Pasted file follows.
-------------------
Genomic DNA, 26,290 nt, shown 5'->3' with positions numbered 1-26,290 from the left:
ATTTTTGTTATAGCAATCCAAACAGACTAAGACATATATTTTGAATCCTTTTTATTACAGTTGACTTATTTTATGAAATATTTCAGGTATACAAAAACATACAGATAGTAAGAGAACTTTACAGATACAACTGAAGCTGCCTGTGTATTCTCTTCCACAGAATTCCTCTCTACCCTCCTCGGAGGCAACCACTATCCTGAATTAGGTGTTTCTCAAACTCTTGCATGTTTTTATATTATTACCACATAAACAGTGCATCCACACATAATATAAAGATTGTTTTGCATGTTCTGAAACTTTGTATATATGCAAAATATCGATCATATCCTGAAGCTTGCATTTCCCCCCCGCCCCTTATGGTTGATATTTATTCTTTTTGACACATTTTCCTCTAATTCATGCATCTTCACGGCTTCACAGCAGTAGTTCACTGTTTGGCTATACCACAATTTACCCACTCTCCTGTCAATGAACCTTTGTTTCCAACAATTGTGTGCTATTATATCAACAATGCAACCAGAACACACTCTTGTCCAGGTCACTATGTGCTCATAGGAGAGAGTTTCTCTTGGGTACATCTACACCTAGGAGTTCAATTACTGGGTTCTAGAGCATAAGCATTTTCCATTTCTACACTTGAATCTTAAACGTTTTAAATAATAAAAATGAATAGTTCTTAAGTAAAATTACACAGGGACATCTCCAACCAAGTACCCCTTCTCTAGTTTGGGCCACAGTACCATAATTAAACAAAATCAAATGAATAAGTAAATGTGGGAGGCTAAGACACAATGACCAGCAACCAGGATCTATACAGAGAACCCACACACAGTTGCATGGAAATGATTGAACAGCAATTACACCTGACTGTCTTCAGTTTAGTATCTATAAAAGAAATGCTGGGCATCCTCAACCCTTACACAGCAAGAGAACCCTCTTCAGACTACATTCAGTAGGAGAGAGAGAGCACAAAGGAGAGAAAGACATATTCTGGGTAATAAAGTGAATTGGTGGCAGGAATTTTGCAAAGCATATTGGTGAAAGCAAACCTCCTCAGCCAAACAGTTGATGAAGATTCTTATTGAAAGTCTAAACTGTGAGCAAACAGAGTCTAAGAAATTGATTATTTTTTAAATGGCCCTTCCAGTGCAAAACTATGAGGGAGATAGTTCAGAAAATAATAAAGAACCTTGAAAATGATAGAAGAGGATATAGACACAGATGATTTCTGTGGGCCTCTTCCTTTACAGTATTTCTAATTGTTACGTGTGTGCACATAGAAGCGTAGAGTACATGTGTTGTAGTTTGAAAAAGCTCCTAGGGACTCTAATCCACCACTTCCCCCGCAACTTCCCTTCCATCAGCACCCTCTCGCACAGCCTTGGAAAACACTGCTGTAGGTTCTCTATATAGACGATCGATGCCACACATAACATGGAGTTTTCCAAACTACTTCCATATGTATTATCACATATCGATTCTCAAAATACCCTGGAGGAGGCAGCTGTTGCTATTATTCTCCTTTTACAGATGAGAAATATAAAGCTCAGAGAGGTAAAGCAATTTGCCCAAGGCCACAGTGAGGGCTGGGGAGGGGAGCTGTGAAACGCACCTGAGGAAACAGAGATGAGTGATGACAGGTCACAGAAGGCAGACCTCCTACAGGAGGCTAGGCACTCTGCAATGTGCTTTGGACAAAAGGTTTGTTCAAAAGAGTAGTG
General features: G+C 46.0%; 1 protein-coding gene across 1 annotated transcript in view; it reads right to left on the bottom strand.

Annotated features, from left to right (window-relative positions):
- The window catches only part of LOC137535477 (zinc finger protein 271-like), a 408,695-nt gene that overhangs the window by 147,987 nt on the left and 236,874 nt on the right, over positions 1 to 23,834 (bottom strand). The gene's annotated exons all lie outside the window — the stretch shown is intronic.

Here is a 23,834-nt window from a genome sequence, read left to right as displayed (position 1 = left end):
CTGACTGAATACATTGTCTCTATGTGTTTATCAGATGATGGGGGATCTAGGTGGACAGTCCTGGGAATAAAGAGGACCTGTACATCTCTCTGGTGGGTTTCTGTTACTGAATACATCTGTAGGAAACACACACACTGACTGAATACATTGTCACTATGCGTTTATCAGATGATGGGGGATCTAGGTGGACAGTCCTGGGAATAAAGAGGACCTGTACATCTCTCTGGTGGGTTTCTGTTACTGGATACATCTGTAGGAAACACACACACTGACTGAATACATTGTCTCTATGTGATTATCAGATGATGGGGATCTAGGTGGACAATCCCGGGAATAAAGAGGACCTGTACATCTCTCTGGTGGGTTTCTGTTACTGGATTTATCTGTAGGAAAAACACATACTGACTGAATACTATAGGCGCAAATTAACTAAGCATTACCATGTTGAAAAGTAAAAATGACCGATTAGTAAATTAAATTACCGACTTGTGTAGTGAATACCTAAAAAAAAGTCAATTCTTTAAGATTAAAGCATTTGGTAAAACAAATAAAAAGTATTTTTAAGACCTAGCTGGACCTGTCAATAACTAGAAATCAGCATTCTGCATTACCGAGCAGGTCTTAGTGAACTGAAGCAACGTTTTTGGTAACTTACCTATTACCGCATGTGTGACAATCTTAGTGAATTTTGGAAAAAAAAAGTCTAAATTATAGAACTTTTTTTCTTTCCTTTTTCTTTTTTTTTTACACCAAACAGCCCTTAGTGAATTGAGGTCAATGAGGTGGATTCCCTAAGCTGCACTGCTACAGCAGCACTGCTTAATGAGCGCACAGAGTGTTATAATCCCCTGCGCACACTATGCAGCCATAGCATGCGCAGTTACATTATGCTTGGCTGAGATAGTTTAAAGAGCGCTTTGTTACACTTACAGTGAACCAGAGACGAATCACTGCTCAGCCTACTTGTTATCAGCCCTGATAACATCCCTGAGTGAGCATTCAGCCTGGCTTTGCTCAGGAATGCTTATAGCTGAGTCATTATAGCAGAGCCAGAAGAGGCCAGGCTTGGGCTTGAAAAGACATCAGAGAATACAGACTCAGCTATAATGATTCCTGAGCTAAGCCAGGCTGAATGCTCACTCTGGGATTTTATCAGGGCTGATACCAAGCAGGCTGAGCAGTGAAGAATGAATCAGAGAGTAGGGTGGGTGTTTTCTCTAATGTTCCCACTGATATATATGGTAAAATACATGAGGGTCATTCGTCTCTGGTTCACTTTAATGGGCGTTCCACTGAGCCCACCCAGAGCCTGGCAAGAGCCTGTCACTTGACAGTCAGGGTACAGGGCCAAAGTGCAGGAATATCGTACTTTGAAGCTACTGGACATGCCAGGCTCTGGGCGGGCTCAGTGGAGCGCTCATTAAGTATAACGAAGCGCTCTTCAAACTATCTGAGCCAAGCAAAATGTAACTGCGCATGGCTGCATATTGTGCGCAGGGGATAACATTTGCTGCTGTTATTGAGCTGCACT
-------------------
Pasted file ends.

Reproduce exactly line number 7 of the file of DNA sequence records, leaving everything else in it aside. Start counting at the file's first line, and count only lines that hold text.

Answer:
CTGACTGAATACATTGTCTCTATGTGTTTATCAGATGATGGGGGATCTAGGTGGACAGTCCTGGGAATAAAGAGGACCTGTACATCTCTCTGGTGGGTTTCTGTTACTGAATACATCTGTAGGAAACACACACACTGACTGAATACATTGTCACTATGCGTTTATCAGATGATGGGGGATCTAGGTGGACAGTCCTGGGAATAAAGAGGACCTGTACATCTCTCTGGTGGGTTTCTGTTACTGGATACATCTGTAGGAAACACACACACTGACTGAATACATTGTCTCTATGTGATTATCAGATGATGGGGATCTAGGTGGACAATCCCGGGAATAAAGAGGACCTGTACATCTCTCTGGTGGGTTTCTGTTACTGGATTTATCTGTAGGAAAAACACATACTGACTGAATACTATAGGCGCAAATTAACTAAGCATTACCATGTTGAAAAGTAAAAATGACCGATTAGTAAATTAAATTACCGACTTGTGTAGTGAATACCTAAAAAAAAGTCAATTCTTTAAGATTAAAGCATTTGGTAAAACAAATAAAAAGTATTTTTAAGACCTAGCTGGACCTGTCAATAACTAGAAATCAGCATTCTGCATTACCGAGCAGGTCTTAGTGAACTGAAGCAACGTTTTTGGTAACTTACCTATTACCGCATGTGTGACAATCTTAGTGAATTTTGGAAAAAAAAAGTCTAAATTATAGAACTTTTTTTCTTTCCTTTTTCTTTTTTTTTTACACCAAACAGCCCTTAGTGAATTGAGGTCAATGAGGTGGATTCCCTAAGCTGCACTGCTACAGCAGCACTGCTTAATGAGCGCACAGAGTGTTATAATCCCCTGCGCACACTATGCAGCCATAGCATGCGCAGTTACATTATGCTTGGCTGAGATAGTTTAAAGAGCGCTTTGTTACACTTACAGTGAACCAGAGACGAATCACTGCTCAGCCTACTTGTTATCAGCCCTGATAACATCCCTGAGTGAGCATTCAGCCTGGCTTTGCTCAGGAATGCTTATAGCTGAGTCATTATAGCAGAGCCAGAAGAGGCCAGGCTTGGGCTTGAAAAGACATCAGAGAATACAGACTCAGCTATAATGATTCCTGAGCTAAGCCAGGCTGAATGCTCACTCTGGGATTTTATCAGGGCTGATACCAAGCAGGCTGAGCAGTGAAGAATGAATCAGAGAGTAGGGTGGGTGTTTTCTCTAATGTTCCCACTGATATATATGGTAAAATACATGAGGGTCATTCGTCTCTGGTTCACTTTAATGGGCGTTCCACTGAGCCCACCCAGAGCCTGGCAAGAGCCTGTCACTTGACAGTCAGGGTACAGGGCCAAAGTGCAGGAATATCGTACTTTGAAGCTACTGGACATGCCAGGCTCTGGGCGGGCTCAGTGGAGCGCTCATTAAGTATAACGAAGCGCTCTTCAAACTATCTGAGCCAAGCAAAATGTAACTGCGCATGGCTGCATATTGTGCGCAGGGGATAACATTTGCTGCTGTTATTGAGCTGCACT